A Turk head from Gouda
Around the year 1700, the Gouda mould maker Crijn Dircksz. Veverloo designed a pipe bowl in the shape of a Turks head. For that time it was a remarkable creation: a somewhat primitive head with a large nose, poorly profiled eyes and ears, a simple goatee and a turban marked with oblique rolls. You feel how the craftsman searched for an image without having any experience. The simple turban is just enough to suggest that it is an Oriental, but certainly not an artistic depiction. At that time, however, the invention was special, because hardly any figural pipes were made in Gouda. Eventually, his creation turned out to be a good one, the pipe quickly became popular. Although we do not know anything about the possible clients or the sales area, this design has been made and copied in countless variations. Usually as a stemmed pipe like most clay pipes in Gouda. In addition, there is also a version with a cuff, a truncated stem like this one. To complete, a reed stem is inserted into the stem end. That way of mounting the pipe indicates inspiration from Central Europe. What is unexpected about this tobacco pipe is that it doesn’t bear the usual brand stamp with the tree of Veverloo, but the pipe maker brand lily. At the time, the lily was owned by Neeltje Lamberts Verwint, widow of Joost Pieterse de Meijer, an important pipe merchant. As a surface find, it is highly exceptional that this pipe has emerged undamaged.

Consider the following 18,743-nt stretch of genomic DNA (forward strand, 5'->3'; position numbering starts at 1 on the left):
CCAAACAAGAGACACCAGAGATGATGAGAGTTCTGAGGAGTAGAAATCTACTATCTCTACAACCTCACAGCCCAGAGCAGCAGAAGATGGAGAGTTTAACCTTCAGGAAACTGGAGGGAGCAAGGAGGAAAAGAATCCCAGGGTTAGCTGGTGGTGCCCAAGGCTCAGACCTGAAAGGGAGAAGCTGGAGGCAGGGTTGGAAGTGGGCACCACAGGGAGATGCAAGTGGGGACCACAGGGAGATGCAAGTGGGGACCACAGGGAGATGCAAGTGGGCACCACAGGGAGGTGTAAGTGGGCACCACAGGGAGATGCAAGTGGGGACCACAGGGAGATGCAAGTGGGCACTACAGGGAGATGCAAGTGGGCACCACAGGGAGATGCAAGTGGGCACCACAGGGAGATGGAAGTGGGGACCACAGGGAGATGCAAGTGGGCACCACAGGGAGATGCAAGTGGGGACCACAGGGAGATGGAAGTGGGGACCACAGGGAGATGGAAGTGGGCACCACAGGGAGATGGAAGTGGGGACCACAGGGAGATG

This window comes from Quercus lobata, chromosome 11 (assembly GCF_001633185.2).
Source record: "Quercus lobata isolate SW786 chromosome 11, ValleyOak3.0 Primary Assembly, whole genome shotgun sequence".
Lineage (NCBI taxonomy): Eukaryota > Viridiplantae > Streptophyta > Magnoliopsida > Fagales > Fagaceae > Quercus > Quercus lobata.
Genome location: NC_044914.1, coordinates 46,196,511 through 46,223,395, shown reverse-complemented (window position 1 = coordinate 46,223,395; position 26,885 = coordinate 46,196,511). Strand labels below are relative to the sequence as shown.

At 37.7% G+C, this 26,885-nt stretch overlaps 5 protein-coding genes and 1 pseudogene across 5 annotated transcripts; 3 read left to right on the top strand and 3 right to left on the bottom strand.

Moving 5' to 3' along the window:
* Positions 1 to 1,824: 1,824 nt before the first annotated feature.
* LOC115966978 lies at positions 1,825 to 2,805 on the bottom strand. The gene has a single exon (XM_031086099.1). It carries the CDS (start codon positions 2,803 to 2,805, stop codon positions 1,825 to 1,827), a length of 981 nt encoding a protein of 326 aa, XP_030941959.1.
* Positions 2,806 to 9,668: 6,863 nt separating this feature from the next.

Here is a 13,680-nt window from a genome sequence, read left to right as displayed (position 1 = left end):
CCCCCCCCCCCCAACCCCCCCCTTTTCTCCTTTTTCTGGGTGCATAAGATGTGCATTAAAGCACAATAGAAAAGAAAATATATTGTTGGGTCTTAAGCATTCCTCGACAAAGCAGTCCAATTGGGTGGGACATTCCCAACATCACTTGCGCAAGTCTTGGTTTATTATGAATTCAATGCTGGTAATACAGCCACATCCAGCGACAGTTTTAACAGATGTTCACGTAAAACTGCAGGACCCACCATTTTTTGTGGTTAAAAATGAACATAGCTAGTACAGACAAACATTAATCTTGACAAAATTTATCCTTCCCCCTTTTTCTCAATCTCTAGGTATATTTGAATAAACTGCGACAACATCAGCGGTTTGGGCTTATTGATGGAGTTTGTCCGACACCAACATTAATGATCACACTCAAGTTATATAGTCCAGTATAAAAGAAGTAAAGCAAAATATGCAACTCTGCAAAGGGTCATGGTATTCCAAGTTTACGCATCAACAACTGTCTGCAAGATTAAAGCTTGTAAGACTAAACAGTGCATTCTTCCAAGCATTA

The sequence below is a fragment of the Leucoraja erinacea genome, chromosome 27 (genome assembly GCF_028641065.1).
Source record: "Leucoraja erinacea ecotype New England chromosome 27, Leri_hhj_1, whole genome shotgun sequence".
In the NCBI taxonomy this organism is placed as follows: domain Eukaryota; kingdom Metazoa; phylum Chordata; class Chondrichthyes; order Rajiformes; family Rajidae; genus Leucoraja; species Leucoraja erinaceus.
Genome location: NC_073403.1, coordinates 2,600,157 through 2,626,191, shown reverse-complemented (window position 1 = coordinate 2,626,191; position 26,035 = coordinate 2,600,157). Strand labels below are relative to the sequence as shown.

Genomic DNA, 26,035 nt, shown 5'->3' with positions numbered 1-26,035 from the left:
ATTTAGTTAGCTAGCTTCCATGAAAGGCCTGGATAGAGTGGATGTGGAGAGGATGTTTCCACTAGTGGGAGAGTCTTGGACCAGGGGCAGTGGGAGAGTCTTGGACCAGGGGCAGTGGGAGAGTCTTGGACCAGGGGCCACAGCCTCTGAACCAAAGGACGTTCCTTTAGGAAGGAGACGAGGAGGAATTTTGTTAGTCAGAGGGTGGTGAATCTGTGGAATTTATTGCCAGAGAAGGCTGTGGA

Amsterdam Pipe Museum APM 24.086
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